A reader responds to yesterday's graph:

Yesterday's Chart Of The Day should be on a log scale for that kind of data. Gives it a different feel (and prompts other questions). Red is linear and on the left axis, blue is log and on the right. The Motley Fool has some good text, but I like pictures, so here’s how I look at it.

The data should drive the charts. The key difference is that a linear chart plots values while a log chart plots the percentage change in those values. They are easily and often abused.

If you are looking at data that moves in uniform units, then you want a linear chart that plots the data as values. For instance, global temperatures go up and down in regular units. So do Katie Couric’s ratings on the news and my speedometer on the freeway. All of these are candidates for a linear chart.

If you are looking at data that moves in percentages, then you want a log chart that tracks the change in the data’s rate of growth. For instance, back in 1901, the entire economy’s output was about 22 billion dollars. Today, we spend more than that just on shoes. In this case, the units are not at all uniform, partly because there are more people making things, partly because of inflation and productivity. Regardless, a linear chart would quickly become nonsensical since a billion dollars just isn’t the same as what it used to be. What really matters is the percentage change. Because a log chart moves up and down in powers of 10, an increase of 10 percent a hundred years ago will look just the same today.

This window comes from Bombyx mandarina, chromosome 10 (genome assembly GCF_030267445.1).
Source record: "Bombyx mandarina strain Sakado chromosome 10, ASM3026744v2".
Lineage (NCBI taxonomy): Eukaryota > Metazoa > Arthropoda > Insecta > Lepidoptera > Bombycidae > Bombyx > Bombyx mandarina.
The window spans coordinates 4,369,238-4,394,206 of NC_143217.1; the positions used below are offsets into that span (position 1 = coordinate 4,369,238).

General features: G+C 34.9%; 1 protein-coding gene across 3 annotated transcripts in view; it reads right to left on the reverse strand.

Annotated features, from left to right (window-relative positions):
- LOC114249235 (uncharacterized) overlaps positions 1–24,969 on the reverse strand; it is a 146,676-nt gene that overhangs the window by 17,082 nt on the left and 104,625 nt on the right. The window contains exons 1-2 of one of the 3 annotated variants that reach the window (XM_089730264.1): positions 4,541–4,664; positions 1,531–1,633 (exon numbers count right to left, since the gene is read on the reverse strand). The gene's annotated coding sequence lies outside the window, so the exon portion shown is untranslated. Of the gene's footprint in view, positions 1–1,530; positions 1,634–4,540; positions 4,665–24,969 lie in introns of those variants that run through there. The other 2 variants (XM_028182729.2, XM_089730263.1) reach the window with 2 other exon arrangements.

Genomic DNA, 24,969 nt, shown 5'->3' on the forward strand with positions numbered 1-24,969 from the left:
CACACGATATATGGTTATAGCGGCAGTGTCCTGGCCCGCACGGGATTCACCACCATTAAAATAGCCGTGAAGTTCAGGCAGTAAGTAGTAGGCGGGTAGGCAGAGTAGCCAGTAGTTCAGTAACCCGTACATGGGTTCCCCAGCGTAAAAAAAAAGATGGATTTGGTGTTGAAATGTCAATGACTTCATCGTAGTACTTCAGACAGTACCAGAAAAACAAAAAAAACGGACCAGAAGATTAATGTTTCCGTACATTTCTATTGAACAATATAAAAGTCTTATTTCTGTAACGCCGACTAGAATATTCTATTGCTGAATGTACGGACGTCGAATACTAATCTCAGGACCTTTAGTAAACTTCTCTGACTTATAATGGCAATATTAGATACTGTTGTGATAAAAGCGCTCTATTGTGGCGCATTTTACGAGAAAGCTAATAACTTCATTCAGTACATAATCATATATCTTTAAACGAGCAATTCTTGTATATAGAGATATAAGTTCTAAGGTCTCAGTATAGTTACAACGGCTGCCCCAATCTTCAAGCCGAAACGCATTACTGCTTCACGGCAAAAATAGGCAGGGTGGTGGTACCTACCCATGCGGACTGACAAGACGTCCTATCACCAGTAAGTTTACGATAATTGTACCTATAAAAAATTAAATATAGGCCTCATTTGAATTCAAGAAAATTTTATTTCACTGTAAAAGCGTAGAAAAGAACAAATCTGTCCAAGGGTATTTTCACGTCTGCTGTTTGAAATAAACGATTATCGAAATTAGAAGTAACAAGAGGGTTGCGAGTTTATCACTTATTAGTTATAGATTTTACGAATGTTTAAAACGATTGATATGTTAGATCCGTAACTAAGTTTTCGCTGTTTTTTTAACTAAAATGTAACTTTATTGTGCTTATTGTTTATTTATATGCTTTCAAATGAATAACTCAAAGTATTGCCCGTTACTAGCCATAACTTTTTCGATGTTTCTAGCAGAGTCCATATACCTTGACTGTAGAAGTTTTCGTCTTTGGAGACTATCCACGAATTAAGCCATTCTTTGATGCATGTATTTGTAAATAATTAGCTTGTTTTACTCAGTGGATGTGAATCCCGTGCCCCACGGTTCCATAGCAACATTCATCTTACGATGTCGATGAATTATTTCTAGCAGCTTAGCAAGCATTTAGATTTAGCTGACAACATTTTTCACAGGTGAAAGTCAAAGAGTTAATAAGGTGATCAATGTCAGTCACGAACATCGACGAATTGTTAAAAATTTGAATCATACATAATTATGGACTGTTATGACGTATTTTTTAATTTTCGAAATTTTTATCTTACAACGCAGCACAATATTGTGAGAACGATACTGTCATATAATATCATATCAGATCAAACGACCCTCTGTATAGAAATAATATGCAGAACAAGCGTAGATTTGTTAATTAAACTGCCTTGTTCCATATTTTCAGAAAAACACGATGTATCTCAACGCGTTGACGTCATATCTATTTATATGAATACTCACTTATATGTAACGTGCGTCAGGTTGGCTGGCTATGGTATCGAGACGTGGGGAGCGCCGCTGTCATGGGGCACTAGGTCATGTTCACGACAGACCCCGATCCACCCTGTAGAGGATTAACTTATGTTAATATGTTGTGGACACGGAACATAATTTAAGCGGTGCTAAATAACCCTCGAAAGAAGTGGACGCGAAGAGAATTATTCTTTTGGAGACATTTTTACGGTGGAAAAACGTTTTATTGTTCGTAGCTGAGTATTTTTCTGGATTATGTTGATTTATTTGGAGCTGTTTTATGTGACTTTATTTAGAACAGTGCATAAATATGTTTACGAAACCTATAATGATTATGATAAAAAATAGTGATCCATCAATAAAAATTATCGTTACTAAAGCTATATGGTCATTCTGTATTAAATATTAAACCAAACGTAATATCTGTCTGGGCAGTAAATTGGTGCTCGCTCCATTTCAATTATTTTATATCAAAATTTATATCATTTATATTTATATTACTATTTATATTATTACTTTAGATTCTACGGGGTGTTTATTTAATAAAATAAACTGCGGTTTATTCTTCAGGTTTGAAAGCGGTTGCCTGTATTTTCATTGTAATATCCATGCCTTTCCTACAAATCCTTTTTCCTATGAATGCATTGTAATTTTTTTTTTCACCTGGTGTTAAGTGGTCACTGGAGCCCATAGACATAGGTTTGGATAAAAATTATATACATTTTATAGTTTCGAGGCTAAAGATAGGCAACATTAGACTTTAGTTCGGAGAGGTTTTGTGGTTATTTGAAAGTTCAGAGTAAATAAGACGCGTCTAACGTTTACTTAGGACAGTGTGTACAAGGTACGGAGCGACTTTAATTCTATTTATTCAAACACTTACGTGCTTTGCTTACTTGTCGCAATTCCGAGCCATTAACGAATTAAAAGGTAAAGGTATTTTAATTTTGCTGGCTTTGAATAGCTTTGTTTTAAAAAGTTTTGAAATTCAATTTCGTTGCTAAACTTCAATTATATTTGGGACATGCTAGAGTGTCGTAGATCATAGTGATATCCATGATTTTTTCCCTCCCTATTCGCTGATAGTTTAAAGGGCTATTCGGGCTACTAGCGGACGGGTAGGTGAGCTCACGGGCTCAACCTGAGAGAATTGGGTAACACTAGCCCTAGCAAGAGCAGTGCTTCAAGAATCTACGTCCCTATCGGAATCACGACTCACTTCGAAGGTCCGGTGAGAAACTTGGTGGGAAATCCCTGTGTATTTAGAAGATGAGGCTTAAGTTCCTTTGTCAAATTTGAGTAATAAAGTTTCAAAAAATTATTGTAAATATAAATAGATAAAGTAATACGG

Now, back to that chart of the day on owners’ equity in real estate, which measures the sum total of everyone’s real estate holdings minus how much they owe on their mortgages. In the raw data, that value was $5 trillion back in 1997 then soared to more than $12 trillion at the peak in 2005, a record-busting surge of over $7 trillion. However, in percentage terms, it’s a different story. During the surge, owner’s equity went up 150%, a huge number to be sure, but not without precedent. Over a similar time-frame between 1972 and 1980, for instance, owner’s equity went up by 172%. And here’s the kicker: there was no collapse. In fact, values just kept on going up for years to come. The story implied by the chart is that there was a bubble that had to pop. Perhaps so. But this data doesn’t really show it. If anything, the log chart (in blue, right-hand scale) suggests that we’re back near the long-term trends. (There is a story in that data, I think, but that’s another story.)

Here’s the bottom line: log data on a linear chart will always look like a bubble that is ready to pop. One last example. the stock market in the US. Take a few random decades and plot the data on a linear chart and it almost always looks like we’re headed for trouble. But on a log chart, which gives equal weight to percentage change over time, the trends are remarkably steady.

Always beware of pundits bearing linear charts. Indeed, the abuses can go both ways: plot global warming on a log chart and the problem disappears. That’s if you’re happy to know the rate of change is slowing. Well, maybe we should stick to the linear chart.

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